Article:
Journal Article

Alarm calls of tufted titmice convey information about predator size and threat

Jason R. Courter and Gary Ritchison

in Behavioral Ecology

Published on behalf of International Society for Behavioral Ecology

Volume 21, issue 5, pages 936-942
Published in print January 2010 | ISSN: 1045-2249
Published online June 2010 | e-ISSN: 1465-7279 | DOI: https://dx.doi.org/10.1093/beheco/arq086
Alarm calls of tufted titmice convey information about predator size and threat

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Many birds utter alarm calls when they encounter predators, and previous work has revealed that variation in the characteristics of the alarm, or “chick-a-dee,” calls of black-capped (Poecile atricapilla) and Carolina (P. carolinensis) chickadees conveys information about predator size and threat. Little is known, however, about possible information conveyed by the similar “chick-a-dee” alarm call of tufted titmice (Baeolophus bicolor). During the winters of 2008 and 2009, free-ranging flocks (N = 8) of tufted titmice were presented with models of several species of raptors that varied in size, and titmice responses were monitored. Smaller, higher threat predators (e.g., eastern screech-owl, Megascops asio) elicited longer mobbing bouts and alarm calls with more notes (D-notes) than larger lower threat predators (e.g., red-tailed hawk, Buteo jamaicensis). During playback experiments, titmice took longer to return to feeding after playbacks of alarm calls given in response to a small owl than to playbacks given in response to a large hawk or a robin (control). Like chickadees, titmice appear to utter alarm calls that convey information about predator size and threat. Titmice, however, appear to cue in on the total number of D-notes given per unit time instead of the number of D-notes per alarm call. The broadband alarm calls of titmice, containing D-notes uttered in an unpredictable manner that may make it difficult for predators to determine the number of titmice calling, may be particularly well suited for deterring predators.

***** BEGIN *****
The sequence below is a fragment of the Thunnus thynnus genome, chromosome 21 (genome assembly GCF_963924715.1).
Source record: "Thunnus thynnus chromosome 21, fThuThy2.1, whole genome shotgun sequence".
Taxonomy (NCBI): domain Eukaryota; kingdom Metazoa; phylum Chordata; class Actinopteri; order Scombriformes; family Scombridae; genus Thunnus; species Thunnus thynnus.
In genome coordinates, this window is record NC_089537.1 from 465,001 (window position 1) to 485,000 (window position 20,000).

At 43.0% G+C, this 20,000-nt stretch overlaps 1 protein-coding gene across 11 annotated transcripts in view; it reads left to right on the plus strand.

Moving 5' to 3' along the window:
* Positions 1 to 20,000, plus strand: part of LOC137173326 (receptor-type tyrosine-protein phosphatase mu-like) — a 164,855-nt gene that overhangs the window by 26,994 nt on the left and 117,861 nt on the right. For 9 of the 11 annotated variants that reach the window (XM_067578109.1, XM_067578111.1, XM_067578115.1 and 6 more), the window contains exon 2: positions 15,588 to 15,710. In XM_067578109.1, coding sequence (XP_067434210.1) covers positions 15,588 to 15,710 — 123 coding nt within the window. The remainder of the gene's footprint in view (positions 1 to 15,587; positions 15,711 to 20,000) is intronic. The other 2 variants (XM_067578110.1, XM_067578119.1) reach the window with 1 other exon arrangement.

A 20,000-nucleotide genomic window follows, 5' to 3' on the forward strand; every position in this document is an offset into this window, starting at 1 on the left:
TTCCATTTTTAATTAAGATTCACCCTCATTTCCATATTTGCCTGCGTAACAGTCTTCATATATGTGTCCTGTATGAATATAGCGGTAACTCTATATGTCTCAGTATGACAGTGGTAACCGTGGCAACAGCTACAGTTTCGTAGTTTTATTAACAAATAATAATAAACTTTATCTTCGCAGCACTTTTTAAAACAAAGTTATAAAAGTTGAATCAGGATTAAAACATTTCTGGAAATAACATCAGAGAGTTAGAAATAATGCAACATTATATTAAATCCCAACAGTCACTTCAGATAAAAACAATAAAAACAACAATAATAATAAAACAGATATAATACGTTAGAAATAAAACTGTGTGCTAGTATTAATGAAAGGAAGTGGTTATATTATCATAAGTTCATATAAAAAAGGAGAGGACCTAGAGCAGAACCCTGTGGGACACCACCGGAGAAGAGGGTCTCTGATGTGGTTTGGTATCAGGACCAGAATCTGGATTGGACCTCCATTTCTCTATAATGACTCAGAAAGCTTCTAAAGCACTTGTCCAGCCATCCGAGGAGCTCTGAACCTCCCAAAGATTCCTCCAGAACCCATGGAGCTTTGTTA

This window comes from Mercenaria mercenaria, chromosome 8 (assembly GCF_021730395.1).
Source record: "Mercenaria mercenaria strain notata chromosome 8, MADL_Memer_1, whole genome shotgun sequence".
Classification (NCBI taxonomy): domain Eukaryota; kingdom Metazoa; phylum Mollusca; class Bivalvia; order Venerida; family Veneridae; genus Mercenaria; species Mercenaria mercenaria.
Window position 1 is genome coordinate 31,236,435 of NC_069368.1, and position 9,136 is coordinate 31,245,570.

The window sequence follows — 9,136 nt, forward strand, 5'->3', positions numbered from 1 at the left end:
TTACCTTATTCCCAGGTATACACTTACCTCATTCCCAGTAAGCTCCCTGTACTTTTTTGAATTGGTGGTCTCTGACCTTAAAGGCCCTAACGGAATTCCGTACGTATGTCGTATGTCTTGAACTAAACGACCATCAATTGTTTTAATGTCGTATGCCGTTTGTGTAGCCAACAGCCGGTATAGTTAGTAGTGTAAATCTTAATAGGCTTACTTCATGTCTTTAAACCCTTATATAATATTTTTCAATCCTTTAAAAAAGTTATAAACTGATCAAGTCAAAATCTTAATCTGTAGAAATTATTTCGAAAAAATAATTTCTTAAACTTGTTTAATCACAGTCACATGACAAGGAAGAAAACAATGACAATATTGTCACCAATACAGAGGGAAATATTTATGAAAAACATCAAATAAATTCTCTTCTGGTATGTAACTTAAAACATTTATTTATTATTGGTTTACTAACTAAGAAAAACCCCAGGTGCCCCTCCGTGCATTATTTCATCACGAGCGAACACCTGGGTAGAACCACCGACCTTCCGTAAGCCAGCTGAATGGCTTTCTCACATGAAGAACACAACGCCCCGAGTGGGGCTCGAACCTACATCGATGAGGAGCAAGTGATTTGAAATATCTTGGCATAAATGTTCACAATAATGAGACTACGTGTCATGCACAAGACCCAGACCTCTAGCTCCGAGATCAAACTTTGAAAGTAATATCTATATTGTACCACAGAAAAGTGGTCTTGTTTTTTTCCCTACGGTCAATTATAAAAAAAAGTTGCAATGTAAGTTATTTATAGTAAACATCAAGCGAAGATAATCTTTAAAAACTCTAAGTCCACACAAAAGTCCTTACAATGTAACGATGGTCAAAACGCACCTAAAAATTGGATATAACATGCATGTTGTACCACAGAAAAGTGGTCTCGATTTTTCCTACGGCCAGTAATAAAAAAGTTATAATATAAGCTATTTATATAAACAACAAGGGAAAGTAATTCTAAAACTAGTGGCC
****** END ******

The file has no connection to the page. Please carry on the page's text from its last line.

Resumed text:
Keywords: alarm calls; call characteristics; mobbing; predation risk; predator size

Journal Article.  5687 words.  Illustrated.

Subjects: Evolutionary Biology ; Ecology and Conservation ; Zoology and Animal Sciences

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